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Apple (again) heralded the release of the Apple Watch on Monday, promising more than a prototype this time. The smart watch will go on sale starting April 10 and be available in three different models, ranging in price from $349 to a staggering $10,000 for the Apple Watch Edition, which comes in an 18-karat-gold alloy.
With the arrival of a new "smart" device comes the arrival of new methods for letting potential clients know you exist -- and potential ethical issues. Here's what you need to know about notifications, geo-fences, and professional responsibility:
Advertising a Location
Local-mobile searches generate a huge amount of traffic to lawyer websites, but there's an even local-er way to attract attention: geofences.
A geofence is a "virtual barrier" that describes an area using GPS coordinates. iOS currently allows for applications to send a user notifications whenever he or she is near a point of interest. For example, the Yelp application can alert a user when he or she is near a restaurant.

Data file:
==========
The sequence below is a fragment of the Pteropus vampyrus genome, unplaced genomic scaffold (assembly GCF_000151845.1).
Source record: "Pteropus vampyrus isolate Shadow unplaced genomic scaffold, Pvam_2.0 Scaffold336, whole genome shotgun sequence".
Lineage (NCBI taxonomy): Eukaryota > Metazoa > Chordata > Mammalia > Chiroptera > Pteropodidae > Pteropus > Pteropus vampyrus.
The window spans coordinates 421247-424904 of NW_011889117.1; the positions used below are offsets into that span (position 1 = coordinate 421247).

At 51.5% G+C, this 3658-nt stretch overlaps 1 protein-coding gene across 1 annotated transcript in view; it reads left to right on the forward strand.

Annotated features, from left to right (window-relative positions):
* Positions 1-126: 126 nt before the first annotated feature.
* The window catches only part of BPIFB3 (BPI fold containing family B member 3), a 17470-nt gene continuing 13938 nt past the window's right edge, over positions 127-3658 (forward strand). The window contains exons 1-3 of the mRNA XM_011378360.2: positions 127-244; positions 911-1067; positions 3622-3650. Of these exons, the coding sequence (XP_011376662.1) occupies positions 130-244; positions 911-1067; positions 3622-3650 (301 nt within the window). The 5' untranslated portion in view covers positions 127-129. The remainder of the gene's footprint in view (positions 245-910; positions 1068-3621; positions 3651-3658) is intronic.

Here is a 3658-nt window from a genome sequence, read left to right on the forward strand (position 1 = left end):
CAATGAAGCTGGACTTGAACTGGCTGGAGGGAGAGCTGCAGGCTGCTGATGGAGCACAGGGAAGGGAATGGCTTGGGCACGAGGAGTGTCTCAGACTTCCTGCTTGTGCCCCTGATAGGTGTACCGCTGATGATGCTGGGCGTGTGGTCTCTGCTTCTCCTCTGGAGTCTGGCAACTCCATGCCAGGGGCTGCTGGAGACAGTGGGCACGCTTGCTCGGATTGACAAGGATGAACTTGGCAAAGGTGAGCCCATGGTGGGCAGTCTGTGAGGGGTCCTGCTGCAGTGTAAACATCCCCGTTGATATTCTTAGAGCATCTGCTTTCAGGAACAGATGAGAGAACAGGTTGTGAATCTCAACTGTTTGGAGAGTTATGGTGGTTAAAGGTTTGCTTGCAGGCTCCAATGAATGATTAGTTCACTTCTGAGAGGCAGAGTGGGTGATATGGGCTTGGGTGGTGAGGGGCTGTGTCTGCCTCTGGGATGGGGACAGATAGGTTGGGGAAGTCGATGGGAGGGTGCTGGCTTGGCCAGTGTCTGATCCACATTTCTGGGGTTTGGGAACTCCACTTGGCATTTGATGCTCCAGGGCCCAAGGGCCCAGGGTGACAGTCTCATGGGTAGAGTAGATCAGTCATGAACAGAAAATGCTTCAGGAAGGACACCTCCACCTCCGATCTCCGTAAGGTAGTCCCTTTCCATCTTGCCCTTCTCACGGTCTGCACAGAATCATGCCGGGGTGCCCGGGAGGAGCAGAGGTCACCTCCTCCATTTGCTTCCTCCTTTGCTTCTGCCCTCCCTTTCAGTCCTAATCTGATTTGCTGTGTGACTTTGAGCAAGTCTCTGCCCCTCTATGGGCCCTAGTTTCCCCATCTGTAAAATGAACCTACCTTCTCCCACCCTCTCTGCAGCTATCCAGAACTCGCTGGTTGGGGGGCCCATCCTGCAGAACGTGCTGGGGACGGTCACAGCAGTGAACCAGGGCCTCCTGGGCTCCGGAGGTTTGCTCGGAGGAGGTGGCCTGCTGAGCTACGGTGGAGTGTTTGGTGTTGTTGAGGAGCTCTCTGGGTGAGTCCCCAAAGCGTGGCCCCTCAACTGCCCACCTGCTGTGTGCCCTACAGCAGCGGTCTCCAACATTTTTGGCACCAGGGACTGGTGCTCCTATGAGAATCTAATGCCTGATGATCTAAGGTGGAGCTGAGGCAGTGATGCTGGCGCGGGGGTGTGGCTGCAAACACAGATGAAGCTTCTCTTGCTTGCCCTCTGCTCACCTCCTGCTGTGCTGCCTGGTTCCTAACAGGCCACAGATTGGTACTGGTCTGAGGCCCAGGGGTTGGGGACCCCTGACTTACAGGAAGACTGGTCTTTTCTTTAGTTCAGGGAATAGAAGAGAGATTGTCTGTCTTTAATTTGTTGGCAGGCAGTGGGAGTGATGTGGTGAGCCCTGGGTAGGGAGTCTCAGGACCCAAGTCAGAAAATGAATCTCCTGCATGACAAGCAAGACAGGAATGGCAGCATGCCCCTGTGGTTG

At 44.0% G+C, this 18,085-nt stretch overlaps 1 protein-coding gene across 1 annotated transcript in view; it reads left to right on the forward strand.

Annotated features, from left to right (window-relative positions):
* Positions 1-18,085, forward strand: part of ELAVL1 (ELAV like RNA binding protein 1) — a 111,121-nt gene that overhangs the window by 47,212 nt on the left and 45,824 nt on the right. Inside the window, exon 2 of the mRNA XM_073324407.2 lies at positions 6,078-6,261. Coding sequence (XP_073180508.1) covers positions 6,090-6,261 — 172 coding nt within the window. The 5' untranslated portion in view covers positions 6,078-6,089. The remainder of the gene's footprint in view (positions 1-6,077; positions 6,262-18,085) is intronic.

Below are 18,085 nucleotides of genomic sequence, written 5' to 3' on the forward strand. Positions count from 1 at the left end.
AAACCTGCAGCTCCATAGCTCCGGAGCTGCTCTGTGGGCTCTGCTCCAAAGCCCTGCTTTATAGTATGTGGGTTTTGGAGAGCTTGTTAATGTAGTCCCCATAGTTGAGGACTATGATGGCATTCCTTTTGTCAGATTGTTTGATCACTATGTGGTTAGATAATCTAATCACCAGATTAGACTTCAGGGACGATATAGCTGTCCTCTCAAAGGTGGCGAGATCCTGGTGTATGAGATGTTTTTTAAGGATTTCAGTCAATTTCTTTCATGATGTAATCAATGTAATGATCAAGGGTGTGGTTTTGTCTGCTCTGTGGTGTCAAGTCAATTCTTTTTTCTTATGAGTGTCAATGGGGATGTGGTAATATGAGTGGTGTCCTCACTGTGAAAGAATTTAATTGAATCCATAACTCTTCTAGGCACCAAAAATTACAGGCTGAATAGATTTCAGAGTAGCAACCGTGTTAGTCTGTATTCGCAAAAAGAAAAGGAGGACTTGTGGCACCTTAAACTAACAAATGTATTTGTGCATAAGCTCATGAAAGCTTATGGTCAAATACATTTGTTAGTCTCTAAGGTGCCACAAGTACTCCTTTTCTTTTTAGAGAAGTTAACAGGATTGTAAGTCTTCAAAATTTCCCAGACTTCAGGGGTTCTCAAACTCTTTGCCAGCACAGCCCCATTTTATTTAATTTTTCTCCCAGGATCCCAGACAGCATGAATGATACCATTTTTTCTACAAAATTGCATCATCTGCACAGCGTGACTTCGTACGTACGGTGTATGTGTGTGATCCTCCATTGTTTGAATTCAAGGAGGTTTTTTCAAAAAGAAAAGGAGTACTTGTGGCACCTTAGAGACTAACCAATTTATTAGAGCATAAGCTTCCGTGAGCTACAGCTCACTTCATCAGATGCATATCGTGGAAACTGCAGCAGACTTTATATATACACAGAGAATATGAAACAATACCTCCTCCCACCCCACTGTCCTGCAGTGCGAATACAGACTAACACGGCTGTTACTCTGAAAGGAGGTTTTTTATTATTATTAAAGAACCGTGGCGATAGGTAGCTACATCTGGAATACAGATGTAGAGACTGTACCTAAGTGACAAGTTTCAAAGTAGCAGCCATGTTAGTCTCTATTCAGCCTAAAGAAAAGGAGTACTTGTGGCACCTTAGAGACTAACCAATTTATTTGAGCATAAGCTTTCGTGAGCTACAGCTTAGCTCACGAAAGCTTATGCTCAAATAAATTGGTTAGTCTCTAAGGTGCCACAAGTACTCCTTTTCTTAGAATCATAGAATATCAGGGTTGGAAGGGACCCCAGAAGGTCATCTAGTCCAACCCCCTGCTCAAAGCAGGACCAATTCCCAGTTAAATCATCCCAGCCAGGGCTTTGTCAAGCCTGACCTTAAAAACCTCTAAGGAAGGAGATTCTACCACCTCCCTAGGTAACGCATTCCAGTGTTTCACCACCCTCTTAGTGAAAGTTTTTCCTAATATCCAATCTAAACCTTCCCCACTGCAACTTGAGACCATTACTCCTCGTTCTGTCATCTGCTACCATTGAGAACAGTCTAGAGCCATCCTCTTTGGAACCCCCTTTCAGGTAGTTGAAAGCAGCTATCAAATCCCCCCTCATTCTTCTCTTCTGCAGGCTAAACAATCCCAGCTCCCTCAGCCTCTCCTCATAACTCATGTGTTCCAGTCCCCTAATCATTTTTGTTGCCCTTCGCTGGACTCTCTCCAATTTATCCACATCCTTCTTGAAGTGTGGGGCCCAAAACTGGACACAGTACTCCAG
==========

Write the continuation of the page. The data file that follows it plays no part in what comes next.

The same can work for a law office: A user walking or driving by can receive a notification on an Apple Watch that your office is nearby. Hopefully, your practice is listed on Yelp already, but if it's not, you can add it yourself. You can also use Apple Maps Connect to add your business information into Apple Maps. At launch, the Apple Watch will definitely support Apple's own Maps application, but there undoubtedly will be other third-party maps, like Google's, down the road.
Being on Apple Maps is important because the Apple Watch lacks a Web browser. When a potential client tells Siri, "I need a personal injury attorney," it will probably pull local results from Maps.
It's uncertain what the ethical boundaries of such a technology are; as far as we know, no state bar has addressed whether geographically bounded notification pop-ups qualify as attorney advertising. It's likely that they do, but other than that, no one can really say whether, for example, such notifications run afoul of laws prohibiting advertising to recent accident victims.
The popups themselves are passive -- reacting to anyone who walks by -- but placement of the geofences could present ethical dilemmas. For example, a criminal defense lawyer could create a geofence near a local hospital advertising his personal injury practice. Such a notification seems clearly designed to advertise to accident victims, and while state rules don't cover exactly that scenario, it seems designed to at least skirt the rules.
All of this will take years to get through, probably, but at the very least, you can make sure that your Yelp listing is accurate, you're listed on Apple Maps, and your Web page has address and contact information for easy routing on a mobile device.